Frankie Jose / "Damaged Culture" link update

In an item yesterday about the distinguished Filipino novelist F. Sionil "Frankie" Jose, I mentioned that I'd taken a road trip with him to the northern reaches of Luzon and written about it in the Atlantic in 1991. Thanks to our web team, especially Cotton Codinha, that article is now online, here.

I hadn't looked at the article in a very long time and was disconcerted to find that the comparison I used yesterday to describe Jose's gusto was the very same one that came to mind 18 years ago. I hope that this unintended self-plagiarism says as much about the rightness of the comparison as it does about the limits of my imagination. It comes at the end of this part of the original article:

José is a short, plump, nearly bald man of sixty-six, who would not look out of place wearing the baggy shorts and basketball-style undershirt of the typical Chinese shopkeeper in Southeast Asia. When I see him, I am reminded of a little boy--in the way he carries his body, in his quick and unconcealed switches from desolation to glee. On our five-day trip last summer, when he was driving me and a young Soviet academic to see the sights of his youth, we passed a railroad siding where the teenage José had been held by Japanese soldiers during the Second World War. "I was so scared," he said, his face clouding like a ten-year-old's. "I was so little and skinny then--ho ho ho!" he roared, slapping his round belly. We stopped every few miles so that José could see whether the cane-sugar sweets, or the little roasted birds, or the other regional delicacies were as tasty as he recalled. When he was not planning the next meal, he sat watching women with a blissful look. "Ah, I tell you, Jim, the eye never dulls!" he said in a restaurant after four stunning young women walked by our table "Only the flesh becomes weak--ho ho ho!"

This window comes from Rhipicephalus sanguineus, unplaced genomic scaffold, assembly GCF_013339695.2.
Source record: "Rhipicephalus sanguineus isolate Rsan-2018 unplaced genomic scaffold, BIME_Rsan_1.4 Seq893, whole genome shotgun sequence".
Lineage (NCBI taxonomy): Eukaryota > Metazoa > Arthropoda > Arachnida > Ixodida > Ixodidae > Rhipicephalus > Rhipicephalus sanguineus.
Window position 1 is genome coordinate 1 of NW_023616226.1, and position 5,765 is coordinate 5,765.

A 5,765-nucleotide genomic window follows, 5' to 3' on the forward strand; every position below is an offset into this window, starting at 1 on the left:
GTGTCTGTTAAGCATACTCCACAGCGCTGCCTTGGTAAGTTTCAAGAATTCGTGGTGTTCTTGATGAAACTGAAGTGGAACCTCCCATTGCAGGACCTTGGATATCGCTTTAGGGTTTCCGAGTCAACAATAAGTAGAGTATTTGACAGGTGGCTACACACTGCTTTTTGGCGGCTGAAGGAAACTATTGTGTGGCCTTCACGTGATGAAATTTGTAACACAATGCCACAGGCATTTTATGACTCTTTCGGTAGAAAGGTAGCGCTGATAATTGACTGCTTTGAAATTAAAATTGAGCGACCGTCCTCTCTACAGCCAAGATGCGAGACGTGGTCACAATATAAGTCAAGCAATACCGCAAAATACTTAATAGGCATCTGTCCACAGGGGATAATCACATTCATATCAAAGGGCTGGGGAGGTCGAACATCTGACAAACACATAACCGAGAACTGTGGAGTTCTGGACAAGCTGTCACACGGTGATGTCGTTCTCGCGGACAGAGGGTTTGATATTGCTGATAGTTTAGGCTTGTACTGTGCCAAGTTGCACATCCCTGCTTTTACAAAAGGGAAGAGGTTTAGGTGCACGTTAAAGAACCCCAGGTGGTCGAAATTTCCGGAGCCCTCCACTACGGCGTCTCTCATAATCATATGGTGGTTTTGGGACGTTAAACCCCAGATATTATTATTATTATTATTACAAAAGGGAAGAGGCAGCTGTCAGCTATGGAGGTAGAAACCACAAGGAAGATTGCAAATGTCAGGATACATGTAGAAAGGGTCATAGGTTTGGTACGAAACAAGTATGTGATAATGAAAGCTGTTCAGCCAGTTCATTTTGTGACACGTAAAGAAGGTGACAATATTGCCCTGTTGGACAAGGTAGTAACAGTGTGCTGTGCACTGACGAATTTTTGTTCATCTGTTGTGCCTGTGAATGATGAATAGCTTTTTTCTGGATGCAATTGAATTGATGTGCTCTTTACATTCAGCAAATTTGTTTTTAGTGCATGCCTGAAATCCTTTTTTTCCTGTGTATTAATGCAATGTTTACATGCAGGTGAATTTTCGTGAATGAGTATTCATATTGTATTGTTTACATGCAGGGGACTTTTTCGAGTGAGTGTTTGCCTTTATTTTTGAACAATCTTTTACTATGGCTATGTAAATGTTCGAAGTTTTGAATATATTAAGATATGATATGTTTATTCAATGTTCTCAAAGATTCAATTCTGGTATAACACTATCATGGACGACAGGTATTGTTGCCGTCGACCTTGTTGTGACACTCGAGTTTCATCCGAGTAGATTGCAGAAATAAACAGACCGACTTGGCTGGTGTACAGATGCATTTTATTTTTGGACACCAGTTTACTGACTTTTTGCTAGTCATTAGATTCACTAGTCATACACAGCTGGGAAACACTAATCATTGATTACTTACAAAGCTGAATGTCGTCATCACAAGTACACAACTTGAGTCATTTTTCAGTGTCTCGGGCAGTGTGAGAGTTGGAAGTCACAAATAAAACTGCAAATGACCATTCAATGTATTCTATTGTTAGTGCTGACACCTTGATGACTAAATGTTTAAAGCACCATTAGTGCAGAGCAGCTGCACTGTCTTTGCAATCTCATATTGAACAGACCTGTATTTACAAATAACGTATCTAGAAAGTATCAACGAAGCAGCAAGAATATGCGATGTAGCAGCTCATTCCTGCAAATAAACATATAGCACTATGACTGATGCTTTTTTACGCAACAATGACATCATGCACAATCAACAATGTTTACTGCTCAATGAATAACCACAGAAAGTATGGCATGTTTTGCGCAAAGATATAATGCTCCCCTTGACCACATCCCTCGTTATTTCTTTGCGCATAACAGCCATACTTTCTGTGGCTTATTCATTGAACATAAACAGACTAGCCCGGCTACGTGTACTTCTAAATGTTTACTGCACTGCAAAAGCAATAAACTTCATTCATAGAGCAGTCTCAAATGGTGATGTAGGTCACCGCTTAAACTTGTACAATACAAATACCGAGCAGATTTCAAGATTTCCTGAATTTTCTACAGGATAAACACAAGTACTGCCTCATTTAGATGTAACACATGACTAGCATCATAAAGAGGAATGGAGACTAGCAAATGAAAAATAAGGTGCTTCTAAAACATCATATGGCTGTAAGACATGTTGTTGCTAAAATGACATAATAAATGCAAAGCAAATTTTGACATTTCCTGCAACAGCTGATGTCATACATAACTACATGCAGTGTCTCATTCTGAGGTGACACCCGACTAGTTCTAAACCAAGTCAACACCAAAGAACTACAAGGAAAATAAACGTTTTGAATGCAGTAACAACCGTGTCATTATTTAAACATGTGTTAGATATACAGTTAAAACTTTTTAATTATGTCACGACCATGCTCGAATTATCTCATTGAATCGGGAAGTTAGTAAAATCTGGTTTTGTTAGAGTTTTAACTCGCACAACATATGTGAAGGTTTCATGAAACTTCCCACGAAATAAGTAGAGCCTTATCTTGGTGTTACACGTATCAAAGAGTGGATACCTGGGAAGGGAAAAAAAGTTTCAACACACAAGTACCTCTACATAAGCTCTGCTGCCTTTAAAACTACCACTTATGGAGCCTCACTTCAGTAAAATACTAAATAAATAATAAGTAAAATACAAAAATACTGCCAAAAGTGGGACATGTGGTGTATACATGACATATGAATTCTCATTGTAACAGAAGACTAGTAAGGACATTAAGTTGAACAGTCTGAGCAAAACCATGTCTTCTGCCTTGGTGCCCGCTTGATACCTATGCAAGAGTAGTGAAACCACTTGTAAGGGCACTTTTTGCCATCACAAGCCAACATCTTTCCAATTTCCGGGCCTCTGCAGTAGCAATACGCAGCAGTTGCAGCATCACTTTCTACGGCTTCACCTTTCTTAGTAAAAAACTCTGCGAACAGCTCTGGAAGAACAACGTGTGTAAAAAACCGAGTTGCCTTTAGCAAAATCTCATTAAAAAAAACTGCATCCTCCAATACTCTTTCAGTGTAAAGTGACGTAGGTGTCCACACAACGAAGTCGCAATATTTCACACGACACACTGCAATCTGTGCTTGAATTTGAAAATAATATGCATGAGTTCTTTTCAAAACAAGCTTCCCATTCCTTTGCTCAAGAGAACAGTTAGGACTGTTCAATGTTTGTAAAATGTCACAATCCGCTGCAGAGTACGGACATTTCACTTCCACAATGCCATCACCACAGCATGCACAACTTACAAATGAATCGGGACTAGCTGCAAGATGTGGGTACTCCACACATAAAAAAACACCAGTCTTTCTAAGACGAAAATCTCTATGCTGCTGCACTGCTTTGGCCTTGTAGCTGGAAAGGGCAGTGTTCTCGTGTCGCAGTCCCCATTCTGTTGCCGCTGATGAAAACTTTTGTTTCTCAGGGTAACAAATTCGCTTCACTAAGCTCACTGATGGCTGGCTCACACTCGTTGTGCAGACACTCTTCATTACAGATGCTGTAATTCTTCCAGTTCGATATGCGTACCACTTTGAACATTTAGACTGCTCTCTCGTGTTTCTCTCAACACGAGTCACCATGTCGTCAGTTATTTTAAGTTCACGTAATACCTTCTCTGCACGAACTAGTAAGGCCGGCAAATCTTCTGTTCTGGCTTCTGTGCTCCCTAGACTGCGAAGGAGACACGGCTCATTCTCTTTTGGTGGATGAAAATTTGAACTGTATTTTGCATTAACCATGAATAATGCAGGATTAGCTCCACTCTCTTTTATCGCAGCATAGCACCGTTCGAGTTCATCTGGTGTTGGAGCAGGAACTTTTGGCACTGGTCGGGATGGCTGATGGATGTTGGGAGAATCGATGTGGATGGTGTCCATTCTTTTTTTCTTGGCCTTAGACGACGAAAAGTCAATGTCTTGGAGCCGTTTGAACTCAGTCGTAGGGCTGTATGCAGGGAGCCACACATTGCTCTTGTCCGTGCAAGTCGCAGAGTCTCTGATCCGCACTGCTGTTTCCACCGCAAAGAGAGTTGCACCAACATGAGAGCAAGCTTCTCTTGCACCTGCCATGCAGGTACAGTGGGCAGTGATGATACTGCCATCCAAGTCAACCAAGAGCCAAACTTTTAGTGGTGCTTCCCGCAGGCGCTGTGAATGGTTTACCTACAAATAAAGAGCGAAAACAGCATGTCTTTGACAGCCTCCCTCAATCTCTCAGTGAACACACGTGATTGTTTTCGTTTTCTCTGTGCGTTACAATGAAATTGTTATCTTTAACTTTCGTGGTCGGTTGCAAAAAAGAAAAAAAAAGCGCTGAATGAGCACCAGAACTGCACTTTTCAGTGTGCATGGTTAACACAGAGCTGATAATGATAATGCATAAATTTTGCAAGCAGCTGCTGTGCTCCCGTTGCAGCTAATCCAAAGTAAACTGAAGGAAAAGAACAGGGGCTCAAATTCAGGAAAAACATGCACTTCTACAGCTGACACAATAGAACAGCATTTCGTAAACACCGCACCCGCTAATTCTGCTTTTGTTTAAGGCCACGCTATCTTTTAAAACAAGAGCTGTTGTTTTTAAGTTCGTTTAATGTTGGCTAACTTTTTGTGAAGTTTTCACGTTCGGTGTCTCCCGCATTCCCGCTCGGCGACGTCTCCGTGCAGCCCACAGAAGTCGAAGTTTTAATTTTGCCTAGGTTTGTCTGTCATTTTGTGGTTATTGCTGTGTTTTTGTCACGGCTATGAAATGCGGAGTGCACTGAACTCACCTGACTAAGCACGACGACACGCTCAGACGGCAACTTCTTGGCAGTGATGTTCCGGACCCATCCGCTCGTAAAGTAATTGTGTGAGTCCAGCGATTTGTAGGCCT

Eventually I asked him how his wife, Tessie, whom he married forty-two years ago, after both had been students at the University of Santo Tomas, in Manila, feels about the adoring descriptions of young women that fill his work. "She knows I am devoted to her," he said, serious for a moment. "And she forgives me my pecadeeeeyos!" A rich roar of laughter. This, I thought, is what it must have been like to be on the road with Rabelais.

Because Frankie Jose has been so centrally involved in debates about the effects of Philippine culture on the country's political and economic destiny, for the record I include a link to my 1987 article "A Damaged Culture," which also cites Jose's works. This article generated a lot of heat, and some support, in the Philippines. From what I can tell similar debates still rage.

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James Fallows is a national correspondent for The Atlantic and has written for the magazine since the late 1970s. He has reported extensively from outside the United States and once worked as President Carter's chief speechwriter. His latest book is China Airborne. More

James Fallows is based in Washington as a national correspondent for The Atlantic. He has worked for the magazine for nearly 30 years and in that time has also lived in Seattle, Berkeley, Austin, Tokyo, Kuala Lumpur, Shanghai, and Beijing. He was raised in Redlands, California, received his undergraduate degree in American history and literature from Harvard, and received a graduate degree in economics from Oxford as a Rhodes scholar. In addition to working for The Atlantic, he has spent two years as chief White House speechwriter for Jimmy Carter, two years as the editor of US News & World Report, and six months as a program designer at Microsoft. He is an instrument-rated private pilot. He is also now the chair in U.S. media at the U.S. Studies Centre at the University of Sydney, in Australia.

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